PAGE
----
Advertisement

Naunyn-Schmiedebergs Archiv für Pharmakologie

, Volume 270, Issue 3, pp 262–273 | Cite as

Effects of staphylococcal alpha toxin on ion and water transports in isolated frog skin and bladder

  • O. Kadlec
  • R. Čapek
Article

Summary

The action of staphylococcal alpha toxin (ST) on potential difference (PD) and short-circuit current (SCC) of the isolated frog skin was studied. Ringer solution bathed the corial side and 20 mM NaCl bathed the epidermal side. PD and SCC decreased to about half after the administration of ST to the corial side of the skin. Later, SCC raised considerably. The replacement of 20 mM NaCl by KCl on the epidermal side of the ST-pretreated skin did not cause any substantial decrease of PD, while in the untreated skin the same replacement caused a sharp drop of PD. No secondary increase of SCC was observed after ST administration when the Ringer solution bathing the corial side of the skin contained 1/2 S04 instead Cl. In contrast to the normal skin, dilution from 120 to 2 mM of the NaCl solution on the epidermal side led to a PD increase in the toxin-treated skin.

Na+ fluxes across the skin in both directions were measured by means of radioisotopes. The direction of net flux of Na+ was reversed after treatment with the toxin. The results demonstrated two phases of ST action. Na+ transport is damaged in the first phase; in the second phase an outflux of Cl is induced.

The changes of water permeability of the frog urinary bladder were determined by weighing bags formed from the bladders. The addition of the toxin to the medium bathing the serosal side resulted in increased weight losses. The transport of water was increased.

Key-words

Staphylococcal Alpha Toxin Frog Skin and Bladder Na+, Cl and Water Transports 

Preview

Unable to display preview. Download preview PDF.

Unable to display preview. Download preview PDF.

References

  1. Aarhenius, S.: Immunochemistry, p. 12. New York: Macmillan Co. 1907.Google Scholar
  2. Bastide, F., Jard, S.: Actions de la noradrénaline et de l'oxytocine sur le transport actif de sodium et la perméabilité à l'eau de la peau de grenouille. Rôle du 3'5'-AMP cyclique. Biochim. biophys. Acta (Amst.)150, 113–123 (1968).Google Scholar
  3. Biber, T. U., Chez, R. A., Curran, P. F.: Na transport across frog skin at low external Na concentrations. J. gen. Physiol.49, 1161–1176 (1966).Google Scholar
  4. Cuthbert, A. W., Painter, E.: Independent action of antidiuretic hormone, theophylline and cyclic 3'5'-adenosine monophosphate on cell membrane permeability in frog skin. J. Physiol. (Lond.)199, 593–612 (1968).Google Scholar
  5. Freer, J. H., Arbuthnott, J. P., Bernheimer, A. W.: Interaction of staphylococcal alpha toxin with artificial and natural membranes. J. Bact.95, 1153–1168 (1968).Google Scholar
  6. Hodgkin, A. L., Katz, B.: The effect of sodium ions on the electrical activity of the giant axon of the squid. J. Physiol. (Lond.)108, 37–77 (1949).Google Scholar
  7. House, C. R.: The role of glandular activity in the electrical response of amphibian skin to noradrenalin. J. Physiol. (Lond.)202, 631–644 (1969).Google Scholar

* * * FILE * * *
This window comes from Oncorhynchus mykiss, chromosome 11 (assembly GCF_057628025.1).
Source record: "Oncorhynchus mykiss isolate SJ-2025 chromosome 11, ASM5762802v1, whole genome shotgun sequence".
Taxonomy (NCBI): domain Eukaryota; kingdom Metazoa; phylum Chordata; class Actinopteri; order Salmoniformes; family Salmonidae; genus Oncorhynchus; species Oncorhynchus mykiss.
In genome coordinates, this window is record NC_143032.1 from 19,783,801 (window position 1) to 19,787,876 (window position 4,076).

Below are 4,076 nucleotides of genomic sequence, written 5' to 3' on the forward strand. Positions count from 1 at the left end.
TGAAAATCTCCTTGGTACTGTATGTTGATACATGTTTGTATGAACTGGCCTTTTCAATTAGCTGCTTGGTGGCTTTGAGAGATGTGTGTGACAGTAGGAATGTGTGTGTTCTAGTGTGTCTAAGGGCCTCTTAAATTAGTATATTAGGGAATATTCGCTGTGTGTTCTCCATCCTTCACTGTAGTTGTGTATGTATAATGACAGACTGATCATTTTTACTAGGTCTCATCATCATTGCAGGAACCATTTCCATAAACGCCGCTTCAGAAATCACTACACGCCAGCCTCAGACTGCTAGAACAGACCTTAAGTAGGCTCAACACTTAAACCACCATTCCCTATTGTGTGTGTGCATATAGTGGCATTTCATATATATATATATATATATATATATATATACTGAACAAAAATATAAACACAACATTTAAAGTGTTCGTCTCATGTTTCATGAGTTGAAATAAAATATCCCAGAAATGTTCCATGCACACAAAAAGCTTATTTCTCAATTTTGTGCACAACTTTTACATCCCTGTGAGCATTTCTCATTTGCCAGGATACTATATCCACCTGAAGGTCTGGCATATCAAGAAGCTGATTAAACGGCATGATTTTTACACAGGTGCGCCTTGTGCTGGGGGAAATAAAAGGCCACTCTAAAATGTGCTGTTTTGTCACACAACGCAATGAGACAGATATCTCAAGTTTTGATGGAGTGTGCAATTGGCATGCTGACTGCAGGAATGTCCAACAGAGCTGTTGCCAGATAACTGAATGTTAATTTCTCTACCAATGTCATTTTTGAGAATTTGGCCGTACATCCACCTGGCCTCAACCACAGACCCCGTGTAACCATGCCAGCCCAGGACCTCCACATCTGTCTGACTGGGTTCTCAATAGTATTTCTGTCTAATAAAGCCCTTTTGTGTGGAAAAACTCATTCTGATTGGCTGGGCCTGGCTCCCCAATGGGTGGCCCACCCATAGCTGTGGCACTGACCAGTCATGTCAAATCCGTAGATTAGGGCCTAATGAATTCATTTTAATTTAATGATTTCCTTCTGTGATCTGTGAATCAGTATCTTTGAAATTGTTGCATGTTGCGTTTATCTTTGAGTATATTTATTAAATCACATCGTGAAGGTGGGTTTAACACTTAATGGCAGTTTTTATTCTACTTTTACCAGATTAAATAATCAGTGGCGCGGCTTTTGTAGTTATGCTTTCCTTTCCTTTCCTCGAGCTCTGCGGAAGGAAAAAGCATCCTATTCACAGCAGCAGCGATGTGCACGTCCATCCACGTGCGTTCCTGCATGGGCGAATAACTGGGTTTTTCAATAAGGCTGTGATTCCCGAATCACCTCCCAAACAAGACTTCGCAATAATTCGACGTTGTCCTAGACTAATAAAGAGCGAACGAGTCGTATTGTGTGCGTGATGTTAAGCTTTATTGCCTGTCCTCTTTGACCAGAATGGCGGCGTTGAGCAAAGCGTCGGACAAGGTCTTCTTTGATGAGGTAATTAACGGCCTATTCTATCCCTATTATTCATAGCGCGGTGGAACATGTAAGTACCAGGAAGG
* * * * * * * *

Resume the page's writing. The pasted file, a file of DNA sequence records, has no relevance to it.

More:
8. Kadlec, O., Čapek, R.: Staphylococcal alpha toxin induced ionic transport and permeability changes in frog skin. Biochem. Pharmacol.18, 1775–1777 (1969).Google Scholar
  9. Koefoed-Johnson, V., Ussing, H. H.: The nature of the frog skin potential. Acta physiol. scand.42, 298–308 (1958).Google Scholar
  10. Lindley, B., Hoshiko, T.: The effects of alkali metal ions on frog skin potential. J. gen. Physiol.47, 749–772 (1963).Google Scholar
  11. Madoff, M. A., Cooper, L. Z., Weinstein, L.: Studies of the biological activity of purified staphylococcal alpha toxin. III. Potassium release. J. Bact.87, 145–149 (1964).Google Scholar
  12. Natochin, J. V., Janáček, K., Rybová, R.: The swelling of frog bladder cells produced by oxytocin. J. Endocr.33, 171–177 (1965).Google Scholar
  13. Novák, E., Seifert, J., Rašková, H.: Effect of staphylococcal alpha toxin on mitochondrial Mg2+ (Na+, K+) activated adenosine triphosphatase. Toxicon8, 261–270 (1970).Google Scholar
  14. Rahal, J. J., Plaut, M. E., Weinstein, L.: Effect of purified staphylococcal alpha toxin on active sodium transport and aerobic respiration in the isolated toad bladder. J. clin. Invest.47, 1603–1614 (1968).Google Scholar
  15. Rašková, H., Nosál, R., Mašek, K.: L'effet de la Staphylotoxine alpha sur le mastocytes du rat. J. Physiol. (Paris)61, suppl. 1, 165–166 (1969).Google Scholar
  16. Schoffeniels, E., Salee, M. L.: The effect of the electrical stimulation of the brachial plexus on the potential difference of frog skin. Comp. Biochem. Physiol.14, 581–602 (1965).Google Scholar
  17. Šeferna, I., Rašková, H.: The effect of staphylococcus alpha toxin on the release of acetylcholine in the coaxially stimulated isolated ileum preparation of the guinea-pig. J. Pharm. Pharmacol.20, 393–395 (1968).Google Scholar
  18. Skou, J. C.: Enzymatic basis for active transport of Na+ and K+ across cell membrane. Physiol. Rev.45, 596–617 (1965).Google Scholar
  19. Ussing, H. H.: The active ion transport through the isolated frog skin in the light of tracer studies. Acta physiol. scand.17, 1–37 (1949).Google Scholar
  20. —, Zerahn, K.: Active transport of sodium as the source of electric current in the short-circuited isolated frog skin. Acta physiol. scand.23, 110–127 (1951).Google Scholar
  21. Weissmann, G., Sessa, G., Bernheimer, A. W.: Staphylococcal alpha toxin: Effects on artifical lipid spherules. Science154, 772–774 (1966).Google Scholar

Copyright information

© Springer-Verlag 1971

Authors and Affiliations

  • O. Kadlec
    • 1
  • R. Čapek
    • 1
    • 2
  1. 1.Institute of PharmacologyCzechoslovak Academy of SciencesPragueCzechoslovakia
  2. 2.Department of Pharmacology and TherapeuticsMcGill UniversityMontrealCanada

Personalised recommendations